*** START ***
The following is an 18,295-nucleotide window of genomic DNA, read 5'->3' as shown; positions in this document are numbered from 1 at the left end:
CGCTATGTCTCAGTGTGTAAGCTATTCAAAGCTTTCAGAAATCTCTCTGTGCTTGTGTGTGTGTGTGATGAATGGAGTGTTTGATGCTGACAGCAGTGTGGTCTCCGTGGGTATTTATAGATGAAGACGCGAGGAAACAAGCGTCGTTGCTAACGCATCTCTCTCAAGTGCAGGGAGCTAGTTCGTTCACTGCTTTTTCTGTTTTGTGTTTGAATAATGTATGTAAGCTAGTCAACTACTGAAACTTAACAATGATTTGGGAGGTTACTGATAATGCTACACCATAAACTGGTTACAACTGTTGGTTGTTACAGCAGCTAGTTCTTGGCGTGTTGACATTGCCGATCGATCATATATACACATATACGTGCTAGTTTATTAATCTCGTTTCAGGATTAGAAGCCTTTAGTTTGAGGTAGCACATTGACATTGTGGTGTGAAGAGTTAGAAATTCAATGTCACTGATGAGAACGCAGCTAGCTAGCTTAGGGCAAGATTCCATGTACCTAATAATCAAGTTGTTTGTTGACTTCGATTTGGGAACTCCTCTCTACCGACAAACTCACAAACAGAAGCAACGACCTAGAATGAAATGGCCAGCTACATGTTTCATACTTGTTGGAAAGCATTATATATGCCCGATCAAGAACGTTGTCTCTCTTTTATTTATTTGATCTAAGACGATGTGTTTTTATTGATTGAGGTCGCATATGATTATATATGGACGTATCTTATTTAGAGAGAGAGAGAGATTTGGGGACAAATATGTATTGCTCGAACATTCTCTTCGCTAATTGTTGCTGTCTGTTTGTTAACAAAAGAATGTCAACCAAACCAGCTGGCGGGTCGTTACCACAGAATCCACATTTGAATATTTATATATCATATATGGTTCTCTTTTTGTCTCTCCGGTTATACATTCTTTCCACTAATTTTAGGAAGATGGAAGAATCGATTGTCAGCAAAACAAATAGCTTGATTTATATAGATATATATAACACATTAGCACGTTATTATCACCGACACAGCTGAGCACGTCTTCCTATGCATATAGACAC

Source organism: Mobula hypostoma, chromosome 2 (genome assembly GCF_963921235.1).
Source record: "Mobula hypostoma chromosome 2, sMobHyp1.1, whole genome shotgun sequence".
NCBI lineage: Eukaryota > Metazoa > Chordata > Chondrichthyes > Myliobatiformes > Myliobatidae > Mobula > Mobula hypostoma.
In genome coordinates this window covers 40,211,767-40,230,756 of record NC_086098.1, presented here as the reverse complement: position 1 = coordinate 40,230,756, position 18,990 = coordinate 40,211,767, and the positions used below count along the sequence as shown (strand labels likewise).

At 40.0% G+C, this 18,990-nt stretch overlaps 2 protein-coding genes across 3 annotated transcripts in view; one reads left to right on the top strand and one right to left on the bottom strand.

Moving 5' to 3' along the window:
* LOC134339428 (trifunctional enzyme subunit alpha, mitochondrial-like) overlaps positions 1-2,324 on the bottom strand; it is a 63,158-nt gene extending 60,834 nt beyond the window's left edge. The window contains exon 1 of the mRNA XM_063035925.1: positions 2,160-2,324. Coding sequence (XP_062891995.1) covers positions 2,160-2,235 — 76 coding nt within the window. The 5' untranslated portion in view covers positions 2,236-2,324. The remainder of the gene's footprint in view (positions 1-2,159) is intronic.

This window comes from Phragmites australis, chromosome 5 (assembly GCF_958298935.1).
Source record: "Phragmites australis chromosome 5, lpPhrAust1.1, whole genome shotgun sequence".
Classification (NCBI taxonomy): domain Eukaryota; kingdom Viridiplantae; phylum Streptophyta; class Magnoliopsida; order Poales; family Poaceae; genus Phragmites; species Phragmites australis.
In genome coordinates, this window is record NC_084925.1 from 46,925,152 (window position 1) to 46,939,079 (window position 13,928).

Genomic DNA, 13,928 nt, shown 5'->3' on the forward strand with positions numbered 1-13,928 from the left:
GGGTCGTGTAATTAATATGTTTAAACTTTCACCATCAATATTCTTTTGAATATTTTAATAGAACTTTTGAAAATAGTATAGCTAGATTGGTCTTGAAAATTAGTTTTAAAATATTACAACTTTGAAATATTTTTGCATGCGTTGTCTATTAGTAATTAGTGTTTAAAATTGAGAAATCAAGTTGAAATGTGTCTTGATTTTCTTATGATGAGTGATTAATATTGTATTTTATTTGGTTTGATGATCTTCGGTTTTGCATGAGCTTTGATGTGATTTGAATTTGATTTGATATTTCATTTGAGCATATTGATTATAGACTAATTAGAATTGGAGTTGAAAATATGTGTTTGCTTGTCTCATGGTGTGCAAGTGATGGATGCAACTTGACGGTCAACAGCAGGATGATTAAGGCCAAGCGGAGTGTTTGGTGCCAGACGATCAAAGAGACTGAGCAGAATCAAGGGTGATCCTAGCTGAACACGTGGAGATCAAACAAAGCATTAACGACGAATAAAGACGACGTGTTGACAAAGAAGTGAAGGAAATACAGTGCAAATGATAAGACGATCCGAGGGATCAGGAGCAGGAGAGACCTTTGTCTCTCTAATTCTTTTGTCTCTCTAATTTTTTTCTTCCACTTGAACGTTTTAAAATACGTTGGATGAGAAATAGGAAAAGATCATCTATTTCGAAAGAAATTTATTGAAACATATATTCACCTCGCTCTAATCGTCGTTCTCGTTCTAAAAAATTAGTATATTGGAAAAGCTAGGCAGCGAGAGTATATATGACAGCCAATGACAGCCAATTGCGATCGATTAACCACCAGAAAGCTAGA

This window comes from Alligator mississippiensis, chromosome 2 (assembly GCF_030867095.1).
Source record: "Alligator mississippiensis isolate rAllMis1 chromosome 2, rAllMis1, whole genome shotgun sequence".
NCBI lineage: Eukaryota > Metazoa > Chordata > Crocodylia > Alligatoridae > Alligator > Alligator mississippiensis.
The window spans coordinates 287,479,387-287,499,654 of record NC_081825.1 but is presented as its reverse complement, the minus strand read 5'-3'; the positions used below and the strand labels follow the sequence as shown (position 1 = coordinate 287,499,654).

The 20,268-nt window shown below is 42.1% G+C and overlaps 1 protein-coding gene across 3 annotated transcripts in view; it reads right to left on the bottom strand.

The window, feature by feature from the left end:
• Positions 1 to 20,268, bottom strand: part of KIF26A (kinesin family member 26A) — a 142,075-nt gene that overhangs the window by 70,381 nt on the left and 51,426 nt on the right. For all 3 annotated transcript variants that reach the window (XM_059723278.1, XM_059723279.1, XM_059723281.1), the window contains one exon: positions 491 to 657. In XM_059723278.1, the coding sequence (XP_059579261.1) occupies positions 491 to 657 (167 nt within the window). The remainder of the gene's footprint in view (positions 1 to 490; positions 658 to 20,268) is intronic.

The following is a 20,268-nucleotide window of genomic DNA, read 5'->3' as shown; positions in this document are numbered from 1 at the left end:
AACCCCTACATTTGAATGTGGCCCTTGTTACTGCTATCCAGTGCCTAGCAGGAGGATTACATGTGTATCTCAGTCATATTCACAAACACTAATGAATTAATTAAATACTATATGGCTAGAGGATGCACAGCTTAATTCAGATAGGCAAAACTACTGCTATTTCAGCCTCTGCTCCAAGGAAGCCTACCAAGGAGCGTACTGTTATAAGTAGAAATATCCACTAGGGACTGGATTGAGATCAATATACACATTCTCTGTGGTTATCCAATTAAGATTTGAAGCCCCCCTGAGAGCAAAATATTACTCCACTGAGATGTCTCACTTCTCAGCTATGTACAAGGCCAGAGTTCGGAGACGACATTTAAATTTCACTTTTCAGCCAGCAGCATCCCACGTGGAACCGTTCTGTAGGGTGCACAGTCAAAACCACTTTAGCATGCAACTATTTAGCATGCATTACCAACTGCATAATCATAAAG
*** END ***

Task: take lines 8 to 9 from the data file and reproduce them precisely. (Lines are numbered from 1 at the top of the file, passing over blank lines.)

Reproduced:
Moving 5' to 3' along the window:
* LOC134339428 (trifunctional enzyme subunit alpha, mitochondrial-like) overlaps positions 1-2,324 on the bottom strand; it is a 63,158-nt gene extending 60,834 nt beyond the window's left edge. The window contains exon 1 of the mRNA XM_063035925.1: positions 2,160-2,324. Coding sequence (XP_062891995.1) covers positions 2,160-2,235 — 76 coding nt within the window. The 5' untranslated portion in view covers positions 2,236-2,324. The remainder of the gene's footprint in view (positions 1-2,159) is intronic.